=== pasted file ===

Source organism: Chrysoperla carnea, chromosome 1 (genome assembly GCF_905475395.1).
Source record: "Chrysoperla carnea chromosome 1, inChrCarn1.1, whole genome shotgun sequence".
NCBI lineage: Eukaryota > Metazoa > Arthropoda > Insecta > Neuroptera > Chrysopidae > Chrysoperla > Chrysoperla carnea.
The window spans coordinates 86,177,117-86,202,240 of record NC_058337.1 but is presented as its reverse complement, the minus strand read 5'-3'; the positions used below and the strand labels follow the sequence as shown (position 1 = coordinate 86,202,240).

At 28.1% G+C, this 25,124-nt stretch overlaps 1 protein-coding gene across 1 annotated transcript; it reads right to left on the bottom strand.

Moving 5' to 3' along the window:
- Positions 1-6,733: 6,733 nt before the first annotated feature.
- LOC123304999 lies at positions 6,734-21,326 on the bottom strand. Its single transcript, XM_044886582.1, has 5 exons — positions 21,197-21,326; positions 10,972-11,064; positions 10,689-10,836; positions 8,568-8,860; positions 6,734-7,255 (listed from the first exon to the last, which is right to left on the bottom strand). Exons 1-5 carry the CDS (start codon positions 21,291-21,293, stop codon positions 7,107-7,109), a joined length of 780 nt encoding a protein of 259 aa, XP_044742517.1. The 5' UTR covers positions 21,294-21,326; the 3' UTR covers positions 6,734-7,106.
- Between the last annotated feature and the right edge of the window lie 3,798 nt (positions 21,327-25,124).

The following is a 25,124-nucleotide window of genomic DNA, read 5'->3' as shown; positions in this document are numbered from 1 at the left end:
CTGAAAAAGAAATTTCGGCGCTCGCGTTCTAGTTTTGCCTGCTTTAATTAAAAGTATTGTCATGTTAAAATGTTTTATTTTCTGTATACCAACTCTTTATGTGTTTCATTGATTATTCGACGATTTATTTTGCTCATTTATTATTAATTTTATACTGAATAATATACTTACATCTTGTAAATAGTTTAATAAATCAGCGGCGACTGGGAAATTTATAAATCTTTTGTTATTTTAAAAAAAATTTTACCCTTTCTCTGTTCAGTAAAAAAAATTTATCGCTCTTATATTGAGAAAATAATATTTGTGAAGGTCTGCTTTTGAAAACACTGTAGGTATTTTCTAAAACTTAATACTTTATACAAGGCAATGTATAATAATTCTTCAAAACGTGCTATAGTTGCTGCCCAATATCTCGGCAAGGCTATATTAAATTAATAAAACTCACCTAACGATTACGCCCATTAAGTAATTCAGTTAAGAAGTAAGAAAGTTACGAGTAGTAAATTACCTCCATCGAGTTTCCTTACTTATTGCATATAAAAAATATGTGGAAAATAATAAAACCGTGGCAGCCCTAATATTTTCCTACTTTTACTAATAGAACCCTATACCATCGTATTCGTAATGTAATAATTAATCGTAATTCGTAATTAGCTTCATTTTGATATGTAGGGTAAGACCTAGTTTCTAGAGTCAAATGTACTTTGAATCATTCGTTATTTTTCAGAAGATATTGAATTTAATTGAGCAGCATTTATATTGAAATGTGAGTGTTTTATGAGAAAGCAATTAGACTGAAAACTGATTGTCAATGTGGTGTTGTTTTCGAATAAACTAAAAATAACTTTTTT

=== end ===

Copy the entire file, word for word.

Source organism: Chrysoperla carnea, chromosome 1 (genome assembly GCF_905475395.1).
Source record: "Chrysoperla carnea chromosome 1, inChrCarn1.1, whole genome shotgun sequence".
NCBI lineage: Eukaryota > Metazoa > Arthropoda > Insecta > Neuroptera > Chrysopidae > Chrysoperla > Chrysoperla carnea.
The window spans coordinates 86,177,117-86,202,240 of record NC_058337.1 but is presented as its reverse complement, the minus strand read 5'-3'; the positions used below and the strand labels follow the sequence as shown (position 1 = coordinate 86,202,240).

At 28.1% G+C, this 25,124-nt stretch overlaps 1 protein-coding gene across 1 annotated transcript; it reads right to left on the bottom strand.

Moving 5' to 3' along the window:
- Positions 1-6,733: 6,733 nt before the first annotated feature.
- LOC123304999 lies at positions 6,734-21,326 on the bottom strand. Its single transcript, XM_044886582.1, has 5 exons — positions 21,197-21,326; positions 10,972-11,064; positions 10,689-10,836; positions 8,568-8,860; positions 6,734-7,255 (listed from the first exon to the last, which is right to left on the bottom strand). Exons 1-5 carry the CDS (start codon positions 21,291-21,293, stop codon positions 7,107-7,109), a joined length of 780 nt encoding a protein of 259 aa, XP_044742517.1. The 5' UTR covers positions 21,294-21,326; the 3' UTR covers positions 6,734-7,106.
- Between the last annotated feature and the right edge of the window lie 3,798 nt (positions 21,327-25,124).

The following is a 25,124-nucleotide window of genomic DNA, read 5'->3' as shown; positions in this document are numbered from 1 at the left end:
CTGAAAAAGAAATTTCGGCGCTCGCGTTCTAGTTTTGCCTGCTTTAATTAAAAGTATTGTCATGTTAAAATGTTTTATTTTCTGTATACCAACTCTTTATGTGTTTCATTGATTATTCGACGATTTATTTTGCTCATTTATTATTAATTTTATACTGAATAATATACTTACATCTTGTAAATAGTTTAATAAATCAGCGGCGACTGGGAAATTTATAAATCTTTTGTTATTTTAAAAAAAATTTTACCCTTTCTCTGTTCAGTAAAAAAAATTTATCGCTCTTATATTGAGAAAATAATATTTGTGAAGGTCTGCTTTTGAAAACACTGTAGGTATTTTCTAAAACTTAATACTTTATACAAGGCAATGTATAATAATTCTTCAAAACGTGCTATAGTTGCTGCCCAATATCTCGGCAAGGCTATATTAAATTAATAAAACTCACCTAACGATTACGCCCATTAAGTAATTCAGTTAAGAAGTAAGAAAGTTACGAGTAGTAAATTACCTCCATCGAGTTTCCTTACTTATTGCATATAAAAAATATGTGGAAAATAATAAAACCGTGGCAGCCCTAATATTTTCCTACTTTTACTAATAGAACCCTATACCATCGTATTCGTAATGTAATAATTAATCGTAATTCGTAATTAGCTTCATTTTGATATGTAGGGTAAGACCTAGTTTCTAGAGTCAAATGTACTTTGAATCATTCGTTATTTTTCAGAAGATATTGAATTTAATTGAGCAGCATTTATATTGAAATGTGAGTGTTTTATGAGAAAGCAATTAGACTGAAAACTGATTGTCAATGTGGTGTTGTTTTCGAATAAACTAAAAATAACTTTTTT